Jaburg Wilk


Mildly Satisfied, Still Grumpy: Grumpy Cat Prevails over Infringers

Categories: IP Law, Blog

Celebrity kitty Tardar Sauce aka “Grumpy Cat” (or, rather, the entity that owns rights to the GRUMPY CAT brand) has prevailed on its claims of breach of contract and trademark and copyright infringement against a beverage company for exceeding the scope of its license to use the brand to produce and market coffee products.

In 2013, Grumpy Cat Limited (“GCL”), the company that owns rights in the GRUMPY CAT brand, entered into a joint venture, granting Grenade Beverages LLC a license to use Grumpy Cat’s name and likeness, including the right to sell GRUMPY CAT-branded coffee products. The license required prior approval by GCL for all product and packaging before going to market. GCL gave approval for an iced coffee line called GRUMPPUCCINO, which Grenade then brought to market.

Grumpy Cat trademark infringement

But when the cat’s away, the mice will play

Soon after bringing GRUMPPUCCINO to market, Grenade—enamored with the idea of a new line of roasted, ground-coffee products it thought was the cat’s pajamas—pounced on production and marketing of the line without first obtaining the required approval from GCL. Grumpy Cat was not amused.

Trademark issues with grumpy cat licensing

Once the cat was out of the bag, GCL filed a lawsuit against Grenade in California, alleging breach of contract, copyright and trademark infringement, among other claims. After trial, the jury found Grenade had exceeded the scope of the license agreement, breaching the contract and infringing GCL’s copyrights and trademark rights. Notably, the jury awarded GCL $1.00 in damages for breach of contract, indicating the jury found GCL did not prove any actual losses from the breach. However, the jury awarded GCL damages of $710,000 on the infringement claims—a major coup for the famed feline sourpuss.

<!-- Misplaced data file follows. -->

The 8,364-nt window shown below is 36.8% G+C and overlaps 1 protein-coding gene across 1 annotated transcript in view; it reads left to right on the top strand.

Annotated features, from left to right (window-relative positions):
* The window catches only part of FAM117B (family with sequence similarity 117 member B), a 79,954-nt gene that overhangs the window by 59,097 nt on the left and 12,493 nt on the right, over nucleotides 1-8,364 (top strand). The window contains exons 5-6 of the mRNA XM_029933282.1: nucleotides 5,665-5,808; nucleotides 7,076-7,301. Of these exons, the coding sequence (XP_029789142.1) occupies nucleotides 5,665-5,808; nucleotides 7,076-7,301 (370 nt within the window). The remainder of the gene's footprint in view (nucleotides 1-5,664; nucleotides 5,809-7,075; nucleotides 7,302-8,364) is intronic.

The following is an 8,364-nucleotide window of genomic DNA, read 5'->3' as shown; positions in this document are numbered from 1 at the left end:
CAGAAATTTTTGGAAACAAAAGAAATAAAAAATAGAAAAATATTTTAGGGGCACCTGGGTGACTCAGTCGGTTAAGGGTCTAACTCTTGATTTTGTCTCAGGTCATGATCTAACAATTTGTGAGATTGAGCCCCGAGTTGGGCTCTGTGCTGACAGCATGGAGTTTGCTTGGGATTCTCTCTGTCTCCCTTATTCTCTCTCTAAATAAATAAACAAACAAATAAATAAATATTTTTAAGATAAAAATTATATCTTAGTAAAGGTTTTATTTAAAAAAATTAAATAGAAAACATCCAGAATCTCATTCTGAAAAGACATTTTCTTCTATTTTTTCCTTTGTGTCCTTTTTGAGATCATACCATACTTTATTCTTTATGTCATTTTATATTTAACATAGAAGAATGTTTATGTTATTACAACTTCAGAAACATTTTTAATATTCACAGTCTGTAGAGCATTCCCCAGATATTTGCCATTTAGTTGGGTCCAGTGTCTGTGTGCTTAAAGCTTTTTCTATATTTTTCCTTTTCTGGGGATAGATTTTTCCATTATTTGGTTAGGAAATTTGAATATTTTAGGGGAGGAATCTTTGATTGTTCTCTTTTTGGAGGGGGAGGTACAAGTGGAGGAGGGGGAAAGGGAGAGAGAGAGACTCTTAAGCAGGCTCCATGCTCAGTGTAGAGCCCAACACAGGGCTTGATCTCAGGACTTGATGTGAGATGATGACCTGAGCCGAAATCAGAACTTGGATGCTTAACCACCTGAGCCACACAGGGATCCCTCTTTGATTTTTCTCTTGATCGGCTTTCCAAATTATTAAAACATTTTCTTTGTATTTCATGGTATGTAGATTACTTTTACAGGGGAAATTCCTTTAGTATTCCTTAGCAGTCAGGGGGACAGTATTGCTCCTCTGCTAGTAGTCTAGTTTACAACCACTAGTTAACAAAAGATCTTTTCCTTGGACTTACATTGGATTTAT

Policing intellectual property can be a real game of cat-and-mouse

Two lessons are learned from this surly experience. First, licensors should be sure their license agreements are clear. Grenade’s defense was that the parties had formed a new company together called Grumpy Beverage, LLC and that references to the “Company” in the license agreement were references to that company. The second lesson is the importance for brand licensees to be aware of and to ensure their use of the licensed intellectual property is within the scope of the license. If not, they could be hit with a sizeable judgment, regardless of any definitive damage to the brand’s owner.

The good news for brand owners is that the case exemplifies that policing a brand, even among licensees, need not always constitute a pure expense with no upside. Additional issues remain undecided in the case, so it is yet unclear whether GCL will recover its attorney fees in the matter.

About the Authors:  Maria Crimi Speth is a shareholder and intellectual property attorney at the Phoenix law firm of Jaburg Wilk. She is the department head of the intellectual property group and has expertise in copyright law, trademark law, and Internet law. She focuses on litigation involving intellectual property rights and First Amendment rights. Ms. Speth is the author of the book, Protect Your Writings: A Legal Guide for Authors. Got a question for Maria?  Contact her directly.

Aaron K. Haar is an attorney with Jaburg Wilk who practices in the areas of commercial litigation and intellectual property. Got a question for Aaron? Contact him directly.

This article is not intended to provide legal advice.  Always consult an attorney for legal advice for your particular situation.